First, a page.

The concepts “community”
The concepts “community”
Assessment evidence shows that you can:
• critically discuss the meaning of the concepts “community” and “community development”
• discuss some of the difficulties encountered when explaining these concepts
• provide a historical background of community development
• critically discuss how the meaning of these concepts has changed over time and how scholars influenced by different ideologies and disciplines have given diverse meanings to these concepts
• use evidence from the prescribed readings
Critically discuss the meaning of the concepts “community” and “community development”
Geographers emphasise spatial aspects, economists emphasise work and markets and sociologists emphasise social interactions and networks in their definitions of community.
Community is also defined as people in a given geographical location, the word can really refer to any group sharing something in common. This may refer to smaller geographic areas — a neighborhood, a housing project or development, a rural area — or to a number of other possible communities within a larger, geographically-defined community. Examples of community: The Catholic community (or faith community, a term used to refer to one or more congregations of a specific faith).
The arts community
The African American community
The education community
The business community
The homeless community
The gay, lesbian, bisexual, and transgendered community
The medical community
The Haitian community
The elderly community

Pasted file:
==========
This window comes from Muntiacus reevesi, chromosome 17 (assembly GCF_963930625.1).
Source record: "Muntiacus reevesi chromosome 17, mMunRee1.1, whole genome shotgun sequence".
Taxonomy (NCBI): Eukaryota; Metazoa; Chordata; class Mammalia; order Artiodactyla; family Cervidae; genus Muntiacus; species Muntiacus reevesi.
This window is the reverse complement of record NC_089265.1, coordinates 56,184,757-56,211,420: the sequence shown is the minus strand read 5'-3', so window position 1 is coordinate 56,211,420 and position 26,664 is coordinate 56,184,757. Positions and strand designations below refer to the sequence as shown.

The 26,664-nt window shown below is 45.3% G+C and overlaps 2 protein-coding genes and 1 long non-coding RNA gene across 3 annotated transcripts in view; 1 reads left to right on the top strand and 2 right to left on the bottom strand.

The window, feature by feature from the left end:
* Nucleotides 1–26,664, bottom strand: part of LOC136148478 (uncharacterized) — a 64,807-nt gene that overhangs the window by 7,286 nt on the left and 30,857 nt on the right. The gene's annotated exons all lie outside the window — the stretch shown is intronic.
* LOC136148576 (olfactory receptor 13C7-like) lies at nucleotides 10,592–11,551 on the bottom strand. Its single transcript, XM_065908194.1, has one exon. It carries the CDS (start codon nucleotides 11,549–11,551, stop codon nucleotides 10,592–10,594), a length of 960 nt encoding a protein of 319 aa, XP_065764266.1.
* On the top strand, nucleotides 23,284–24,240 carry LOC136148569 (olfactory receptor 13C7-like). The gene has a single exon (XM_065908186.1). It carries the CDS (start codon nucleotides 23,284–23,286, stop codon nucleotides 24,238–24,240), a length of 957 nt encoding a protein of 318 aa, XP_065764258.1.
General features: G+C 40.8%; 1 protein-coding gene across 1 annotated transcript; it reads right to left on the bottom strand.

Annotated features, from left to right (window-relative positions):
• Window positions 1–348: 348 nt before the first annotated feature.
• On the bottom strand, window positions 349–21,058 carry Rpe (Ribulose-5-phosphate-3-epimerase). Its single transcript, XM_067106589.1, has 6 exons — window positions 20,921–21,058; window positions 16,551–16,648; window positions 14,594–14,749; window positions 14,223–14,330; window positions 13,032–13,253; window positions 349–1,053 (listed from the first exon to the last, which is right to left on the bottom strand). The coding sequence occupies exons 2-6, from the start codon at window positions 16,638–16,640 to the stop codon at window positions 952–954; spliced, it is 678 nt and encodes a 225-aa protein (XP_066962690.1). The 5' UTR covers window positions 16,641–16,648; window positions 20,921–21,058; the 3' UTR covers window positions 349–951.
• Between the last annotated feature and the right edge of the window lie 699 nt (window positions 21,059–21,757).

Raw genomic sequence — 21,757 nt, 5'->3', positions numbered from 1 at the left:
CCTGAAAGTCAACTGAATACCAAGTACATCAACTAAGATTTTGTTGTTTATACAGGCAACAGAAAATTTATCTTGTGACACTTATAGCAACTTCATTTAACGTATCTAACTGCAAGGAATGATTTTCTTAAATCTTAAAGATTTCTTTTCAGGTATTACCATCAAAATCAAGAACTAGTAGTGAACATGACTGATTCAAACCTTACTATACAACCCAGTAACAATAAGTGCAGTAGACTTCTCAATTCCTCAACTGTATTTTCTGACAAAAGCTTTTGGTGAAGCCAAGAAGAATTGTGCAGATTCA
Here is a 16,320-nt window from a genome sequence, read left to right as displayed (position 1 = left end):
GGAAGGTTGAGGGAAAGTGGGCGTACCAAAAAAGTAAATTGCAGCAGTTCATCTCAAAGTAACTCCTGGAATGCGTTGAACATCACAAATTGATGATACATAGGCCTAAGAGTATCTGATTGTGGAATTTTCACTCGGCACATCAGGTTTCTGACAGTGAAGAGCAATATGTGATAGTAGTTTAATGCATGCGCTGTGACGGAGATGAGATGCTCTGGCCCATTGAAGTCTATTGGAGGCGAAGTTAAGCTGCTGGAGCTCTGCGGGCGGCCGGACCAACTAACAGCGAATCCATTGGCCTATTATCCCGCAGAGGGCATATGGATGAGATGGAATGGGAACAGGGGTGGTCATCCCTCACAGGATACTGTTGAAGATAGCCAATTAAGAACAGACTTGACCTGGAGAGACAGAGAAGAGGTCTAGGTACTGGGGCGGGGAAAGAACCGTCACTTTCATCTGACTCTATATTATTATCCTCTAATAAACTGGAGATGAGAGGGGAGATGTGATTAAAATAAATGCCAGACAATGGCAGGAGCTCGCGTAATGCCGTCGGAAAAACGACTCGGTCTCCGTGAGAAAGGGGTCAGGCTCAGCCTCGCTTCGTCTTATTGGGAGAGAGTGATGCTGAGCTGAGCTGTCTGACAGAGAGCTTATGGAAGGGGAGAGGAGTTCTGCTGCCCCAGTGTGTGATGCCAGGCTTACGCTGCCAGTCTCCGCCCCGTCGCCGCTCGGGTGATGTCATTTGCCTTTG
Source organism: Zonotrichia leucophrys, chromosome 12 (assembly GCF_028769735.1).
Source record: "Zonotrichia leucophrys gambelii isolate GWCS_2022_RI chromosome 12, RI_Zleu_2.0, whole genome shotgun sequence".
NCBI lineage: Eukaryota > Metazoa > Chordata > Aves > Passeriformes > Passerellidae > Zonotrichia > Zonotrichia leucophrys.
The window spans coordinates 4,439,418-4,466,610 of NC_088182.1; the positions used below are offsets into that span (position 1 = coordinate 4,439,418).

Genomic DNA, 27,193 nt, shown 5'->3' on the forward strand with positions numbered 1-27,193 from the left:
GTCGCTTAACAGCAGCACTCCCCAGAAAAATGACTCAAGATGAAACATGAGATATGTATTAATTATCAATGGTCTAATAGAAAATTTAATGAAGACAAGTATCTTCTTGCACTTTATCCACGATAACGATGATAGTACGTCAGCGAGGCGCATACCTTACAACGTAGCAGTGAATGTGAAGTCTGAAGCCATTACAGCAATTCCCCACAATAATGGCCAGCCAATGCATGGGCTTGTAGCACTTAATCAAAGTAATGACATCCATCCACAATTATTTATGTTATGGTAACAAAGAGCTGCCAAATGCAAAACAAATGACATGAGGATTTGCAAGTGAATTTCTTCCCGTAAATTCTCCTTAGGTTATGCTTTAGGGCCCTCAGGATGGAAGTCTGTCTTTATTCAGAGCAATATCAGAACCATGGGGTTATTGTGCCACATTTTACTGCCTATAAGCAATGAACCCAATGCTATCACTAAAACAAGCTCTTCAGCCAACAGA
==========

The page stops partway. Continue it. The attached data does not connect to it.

Often when we think of community, we think in geographic terms. Our community is the city, town or village where we live. When community is defined through physical location, it has precise boundaries that are readily understood and accepted by others. Defining communities in terms of geography, however, is only one way of looking at them. Communities can also be defined by common cultural heritage, language, and beliefs or shared interests. These are sometimes called communities of interest. Even when community does refer to a geographic location, it doesn’t always include everyone within the area.
For example, many Aboriginal communities are part of a larger non-Aboriginal geography. In larger urban centres, communities are often defined in terms of particular neighbourhoods. Most of us belong to more than one community, whether we’re aware of it or not. For example, an individual can be part of a neighbourhood community, a religious community and a community of shared interests all at the same time. Relationships, whether with people or the land, define a community for each individual.
The United Nations defines Community development as “a process where community members come together to take collective action and generate solutions to common problems.” Community development is a process where community members come together to take collective action and generate solutions to common problems. Community wellbeing (economic, social, environmental and cultural) often evolves from this type of collective action being taken at a grassroots level. Community development ranges from small initiatives within a small group to large initiatives that involve the broader community. It is a broad term given to the practices of civic leaders, activists, involved citizens and professionals to improve various aspects of communities, typically aiming to build stronger and more resilient local communities.